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Flight attendants brace for a long, hot summer of disruptive passengers

After six years of flying, U.S.-based flight attendant Allyah McIntyre was used to dealing with difficult passengers.

During the earliest days of the coronavirus pandemic, dealing with the few passengers who chose to fly was actually a pleasant experience. But as more people began to book airline tickets again, chaos reigned, she said.

“The passengers got more and more unruly. There’s no such thing as travel etiquette,” McIntyre, who shares travel tips on TikTok, told MarketWatch. “I mean, it’s a free-for-all when you travel these days.”

Earlier this week, an American Airlines passenger pleaded guilty to assault after attacking two flight attendants on a flight from Barbados to Miami. The passenger was also described in a court complaint as “belligerent and non-compliant.” He was arrested when the plane landed in Miami on March 8.

In April, Alaska Airlines

said a flight from San Francisco to Chicago O’Hare was diverted to Kansas City due to a disruptive guest on board who allegedly made “threatening comments against the crew.” A flight attendant and two passengers allegedly had to restrain her with zip ties. She was charged with one count of interfering with flight crew members and attendants.

‘The issues are endless.’

— U.S.-based flight attendant Allyah McIntyre

There are other incidents — from the unpleasant to the downright unfathomable — that don’t end up with arrests, or even getting reported by the media. McIntyre said people have been asking for nail clippers on board and even vaping on the plane. “The issues are endless,” McIntyre said. “People are just so irritable while traveling — the energy, it’s different.”

Post-pandemic travel has surged as people take advantage of a freedom that was temporarily lost during lockdowns and other measures imposed on them to curb the spread of the COVID-19 virus.

And the upcoming summer travel season looks to be exceptionally robust. European airlines in early May said they were already seeing a surge in bookings for the summer. Travel-booking site Expedia
which recently reported a big jump in quarterly revenue, also saw bookings soar for the summer.

With roughly 2 million people a day flowing through airport checkpoints helmed by the Transportation Security Administration, airport staff and airline crews have their hands full.

While the number of incidents of unruly passengers as reported to the Federal Aviation Administration (FAA) has fallen from a peak of 5,973 in 2021, it’s still higher than what we saw before the pandemic. There were 2,455 such incidents in 2022. So far this year, airlines have already logged 670 incidents with the FAA.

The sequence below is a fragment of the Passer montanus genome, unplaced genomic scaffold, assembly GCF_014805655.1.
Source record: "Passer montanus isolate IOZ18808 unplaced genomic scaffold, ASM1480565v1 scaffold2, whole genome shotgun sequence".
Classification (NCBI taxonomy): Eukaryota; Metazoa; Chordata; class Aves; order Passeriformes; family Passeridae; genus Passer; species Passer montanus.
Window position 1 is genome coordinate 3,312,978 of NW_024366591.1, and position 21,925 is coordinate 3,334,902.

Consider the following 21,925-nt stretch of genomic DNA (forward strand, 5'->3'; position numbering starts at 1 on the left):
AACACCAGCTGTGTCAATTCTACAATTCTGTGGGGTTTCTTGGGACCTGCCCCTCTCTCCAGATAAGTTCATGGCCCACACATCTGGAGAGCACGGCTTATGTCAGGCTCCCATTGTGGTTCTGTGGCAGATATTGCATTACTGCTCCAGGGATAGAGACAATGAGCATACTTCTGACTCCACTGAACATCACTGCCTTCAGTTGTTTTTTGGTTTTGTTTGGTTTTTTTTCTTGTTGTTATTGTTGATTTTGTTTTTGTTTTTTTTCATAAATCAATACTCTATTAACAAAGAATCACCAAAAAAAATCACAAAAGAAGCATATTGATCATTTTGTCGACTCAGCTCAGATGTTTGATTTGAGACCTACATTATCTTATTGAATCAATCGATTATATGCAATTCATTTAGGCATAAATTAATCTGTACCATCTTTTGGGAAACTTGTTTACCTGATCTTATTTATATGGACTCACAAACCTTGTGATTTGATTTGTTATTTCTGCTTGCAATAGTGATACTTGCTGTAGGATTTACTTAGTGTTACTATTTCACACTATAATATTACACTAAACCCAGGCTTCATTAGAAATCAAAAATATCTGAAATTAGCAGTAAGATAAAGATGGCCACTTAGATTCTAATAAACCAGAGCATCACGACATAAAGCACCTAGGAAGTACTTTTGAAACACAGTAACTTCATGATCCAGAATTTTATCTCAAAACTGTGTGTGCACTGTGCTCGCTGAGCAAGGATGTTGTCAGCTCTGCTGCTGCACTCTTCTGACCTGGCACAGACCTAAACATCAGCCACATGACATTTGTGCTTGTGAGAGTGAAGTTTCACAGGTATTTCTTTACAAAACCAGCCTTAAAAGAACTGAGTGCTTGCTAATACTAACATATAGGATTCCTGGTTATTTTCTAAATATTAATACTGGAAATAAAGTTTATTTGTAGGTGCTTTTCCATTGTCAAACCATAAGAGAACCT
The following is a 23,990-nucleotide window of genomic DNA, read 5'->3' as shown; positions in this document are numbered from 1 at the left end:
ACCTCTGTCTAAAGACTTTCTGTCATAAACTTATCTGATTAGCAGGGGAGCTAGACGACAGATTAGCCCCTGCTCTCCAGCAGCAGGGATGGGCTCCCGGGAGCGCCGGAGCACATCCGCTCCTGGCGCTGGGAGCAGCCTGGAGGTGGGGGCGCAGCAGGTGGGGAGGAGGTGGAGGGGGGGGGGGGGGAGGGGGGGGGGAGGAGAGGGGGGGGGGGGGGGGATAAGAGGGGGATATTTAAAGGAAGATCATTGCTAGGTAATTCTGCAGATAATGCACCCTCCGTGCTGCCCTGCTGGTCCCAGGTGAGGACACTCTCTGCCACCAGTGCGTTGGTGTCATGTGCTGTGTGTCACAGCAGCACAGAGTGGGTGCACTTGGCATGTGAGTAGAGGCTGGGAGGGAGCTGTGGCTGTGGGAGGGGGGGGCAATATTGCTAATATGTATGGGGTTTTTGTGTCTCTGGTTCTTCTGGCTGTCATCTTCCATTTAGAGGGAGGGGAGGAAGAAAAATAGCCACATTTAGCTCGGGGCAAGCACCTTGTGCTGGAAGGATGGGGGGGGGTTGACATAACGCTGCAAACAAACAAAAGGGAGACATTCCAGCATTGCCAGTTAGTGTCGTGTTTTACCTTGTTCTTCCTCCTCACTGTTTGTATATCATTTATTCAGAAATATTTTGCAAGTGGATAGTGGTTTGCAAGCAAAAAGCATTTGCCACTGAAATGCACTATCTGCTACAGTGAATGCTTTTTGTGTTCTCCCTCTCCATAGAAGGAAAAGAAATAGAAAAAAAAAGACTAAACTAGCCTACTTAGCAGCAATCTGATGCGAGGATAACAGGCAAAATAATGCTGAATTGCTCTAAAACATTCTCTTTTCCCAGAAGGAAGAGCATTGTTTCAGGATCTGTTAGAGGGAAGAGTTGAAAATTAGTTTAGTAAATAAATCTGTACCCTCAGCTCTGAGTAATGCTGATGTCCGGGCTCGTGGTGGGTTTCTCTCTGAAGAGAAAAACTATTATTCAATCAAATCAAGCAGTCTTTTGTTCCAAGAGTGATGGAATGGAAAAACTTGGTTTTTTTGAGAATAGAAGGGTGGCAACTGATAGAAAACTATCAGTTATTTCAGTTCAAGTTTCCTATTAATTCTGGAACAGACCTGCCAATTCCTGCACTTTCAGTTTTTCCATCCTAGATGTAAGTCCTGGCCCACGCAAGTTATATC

Allyah McIntyre, a U.S.-based flight attendant.

Photo credit: Allyah McIntyre

Flight staff have developed methods of dealing with difficult passengers.

Christopher Clarke, who handles communications for the United Airlines

Association of Flight Attendants-CWA and is based in Chicago, has been a flight attendant for 26 years.

Clarke said he does his best to channel calm energy on the airplane. “If somebody’s upset, I know it’s generally not at me,” he told MarketWatch. “A lot of times, if you go down on one knee and you take the time to listen, that generally defuses situations.”

Flight attendants can limit the passenger’s access to alcoholic beverages if they believe the passenger is drunk.

Alcohol consumption can also cause bad behavior. If a passenger is drunk before they are on the plane, they could be denied boarding, per federal aviation rules. On board, flight attendants can limit the passenger’s access to alcoholic beverages if they believe the passenger is drunk.

If the situation escalates and the passenger becomes disruptive, the flight attendant has the discretion to inform the pilots and the flight deck, who may end up diverting the plane.

Consider this instance in late April, when a United flight en route from Newark, N.J. to Israel turned around because a passenger was being disorderly. The passenger wanted to use the bathroom, and allegedly sat in a seat assigned to crew members only. A flight attendant and the man reportedly got into a shouting match and eventually the plane was turned around.

United did not return a request for comment.

Tough job in the sky as a flight attendant

For all the nastiness they deal with, flight attendants were paid a median salary of $62,000 in 2021, according to the latest data available from the Bureau of Labor Statistics. A high-school degree or the equivalent is typically required for a job as a flight attendant; they receive on-the-job training and must be certified by the Federal Aviation Administration, according to the BLS.The FAA has strict requirements governing flight-attendant rest periods.